A stunning debut novel about a girl who is half dragon, half human, and wholly herself.
As the only heir to the throne, Marni should have been surrounded by wealth and privilege, not living in exile-but now the time has come when she must choose between claiming her birthright as princess of a realm whose king wants her dead, and life with the father she has never known: a wild dragon who is sending his magical woods to capture her.
Fans of Bitterblue and Seraphina will be captured by A Creature of Moonlight, with its richly layered storytelling and the powerful choices its strong heroine must make.
I have a few reviews pending but I finished this book today and I just have to get this frustration off my chest. This book was pitched for Seraphina fans; now if you know anything about me, you’ll know that I’m a massive Seraphina fan. I love the books and everything about them so I was immediately interested in Creature of Moonlight.
In her debut novel, Rebecca Hahn narrates Marni’s life as she is torn between reclaiming her throne from her power-hungry uncle, and rejoining her father, the Dragon, in the enchanted woods, his realm. The first 30% of the book was great, I teared up several times which surprised me because I rarely, if ever, get this attached to characters from the very beginning; I was heartbroken over Marni’s first and second loss, while the story just swept me away since the writing was so different from what I’m used to; it read like a stream of consciousness more than a book, alternating between tenses and styles. I don’t think I’ve ever read a book quite like this so I was really interested in seeing how it would play out.
Then Marni went off to her uncle’s court, and the book went downhill from there. At first it was just as interesting as her time before, but after a while it got tedious because all she talked about was what happened at court and how she grew complacent, it felt more like someone whining than anything else. At 50% I was so, so tempted to just give up but I didn’t have any other book with me and at the time I was in a car on a road trip back from Washington D.C, so I powered through it.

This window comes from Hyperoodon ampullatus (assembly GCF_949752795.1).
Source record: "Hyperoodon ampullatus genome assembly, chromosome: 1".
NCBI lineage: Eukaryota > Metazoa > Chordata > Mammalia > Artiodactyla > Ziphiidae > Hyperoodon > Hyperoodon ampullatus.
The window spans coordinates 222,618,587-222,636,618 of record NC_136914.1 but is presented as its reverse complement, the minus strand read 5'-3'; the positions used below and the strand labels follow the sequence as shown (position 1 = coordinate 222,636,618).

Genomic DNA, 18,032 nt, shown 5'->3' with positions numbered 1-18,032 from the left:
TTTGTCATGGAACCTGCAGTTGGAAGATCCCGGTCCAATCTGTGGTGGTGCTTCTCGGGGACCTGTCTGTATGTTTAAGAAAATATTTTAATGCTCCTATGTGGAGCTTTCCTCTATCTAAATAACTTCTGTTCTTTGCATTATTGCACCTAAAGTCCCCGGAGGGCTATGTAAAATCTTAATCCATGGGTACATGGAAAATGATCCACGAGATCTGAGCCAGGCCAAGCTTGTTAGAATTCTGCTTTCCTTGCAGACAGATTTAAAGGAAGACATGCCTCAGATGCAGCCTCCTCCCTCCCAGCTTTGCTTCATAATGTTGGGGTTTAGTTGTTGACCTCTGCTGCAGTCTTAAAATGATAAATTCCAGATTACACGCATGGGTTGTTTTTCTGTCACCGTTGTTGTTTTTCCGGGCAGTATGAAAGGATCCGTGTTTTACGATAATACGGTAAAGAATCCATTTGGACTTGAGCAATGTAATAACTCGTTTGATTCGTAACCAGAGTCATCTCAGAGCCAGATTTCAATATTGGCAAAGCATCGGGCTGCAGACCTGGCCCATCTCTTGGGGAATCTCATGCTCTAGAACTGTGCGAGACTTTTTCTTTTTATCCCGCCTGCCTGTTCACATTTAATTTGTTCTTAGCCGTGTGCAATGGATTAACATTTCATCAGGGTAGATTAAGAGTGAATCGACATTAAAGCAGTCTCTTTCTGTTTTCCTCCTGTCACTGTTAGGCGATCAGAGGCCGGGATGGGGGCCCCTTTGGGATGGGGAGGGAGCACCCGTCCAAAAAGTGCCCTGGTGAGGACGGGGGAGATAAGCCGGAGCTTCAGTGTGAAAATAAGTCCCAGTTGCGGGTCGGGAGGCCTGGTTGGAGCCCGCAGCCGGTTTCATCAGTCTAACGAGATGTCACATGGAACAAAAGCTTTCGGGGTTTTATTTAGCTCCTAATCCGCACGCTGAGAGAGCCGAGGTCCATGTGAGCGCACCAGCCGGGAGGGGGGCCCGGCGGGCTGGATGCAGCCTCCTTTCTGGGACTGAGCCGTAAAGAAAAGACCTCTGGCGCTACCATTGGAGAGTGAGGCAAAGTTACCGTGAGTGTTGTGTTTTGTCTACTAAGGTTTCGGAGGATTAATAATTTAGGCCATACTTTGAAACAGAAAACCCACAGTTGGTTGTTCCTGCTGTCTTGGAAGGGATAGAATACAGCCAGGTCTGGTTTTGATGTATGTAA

This book had potential, the writing and the world it was set in were new and very interesting, but it ultimately fell flat where plot and characters were concerned. While Marni undergoes tremendous change and grows as a person, I couldn’t connect with her after she left for the court so she was very forgettable, tbh. Edgar of Ontrei, on the other hand, is slightly disturbing as a character because he’s so pushy about his intentions for Marni, he even goes so far as to jeopardise her already precarious position in court in order to force her hand. While he started out as charming I guess, I found myself shaking my head and being disgusted by his actions fairly early into their relationship. As for the Dragon, I don’t get him, he was always distant, Marni didn’t dwell much on him and their relationship. However Gramps and Annel redeemed the whole thing a bit, and they’re the reason I teared up in the beginning. Gramps is such a strong character, always there for Marni and deeply scarred by his past, which you can see coming out in his interactions and mannerisms. I loved reading about him and I was heartbroken when he vanished from the story. When it comes to Annel, just like the book, she started out strong and then I was kind of annoyed at her for her behaviour at the end of the book. Her relationship with Marni is so beautiful and pure, it was heart wrenching to read about how Marni lost her only friend (even though I’m convinced it was more than that, they just never outright acknowledged it), but to have them simply not talk when they lived and slept in the same rooms seemed rather petty, especially given the way all the external circumstances led to their separation (I would’ve understood it better if they’d had a fight, or something along those lines).
And then there was her mother’s story. I was so angry when I read what happened to her mother because THAT WOULD’VE MADE SUCH AN AMAZING BOOK. But no. Instead I had to read about Marni trying to find herself and pissing off about 90% of people around her in the process. To be fair, though, I don’t think I’d want to read the mother’s tale as written by Rebecca Hahn because I feel like she wouldn’t do the story justice.
I wanted to like Creature of Moonlight, I really did. The premise was so full of potential, the prose was different, the characters where breathtaking at first, and yet I just couldn’t stand Marni towards the end. For people who like reading about a character discovering themselves and coming to terms with their past, which they have always avoided, this book might be interesting, but if you want a fast pace and some adventure, don’t bother picking it up.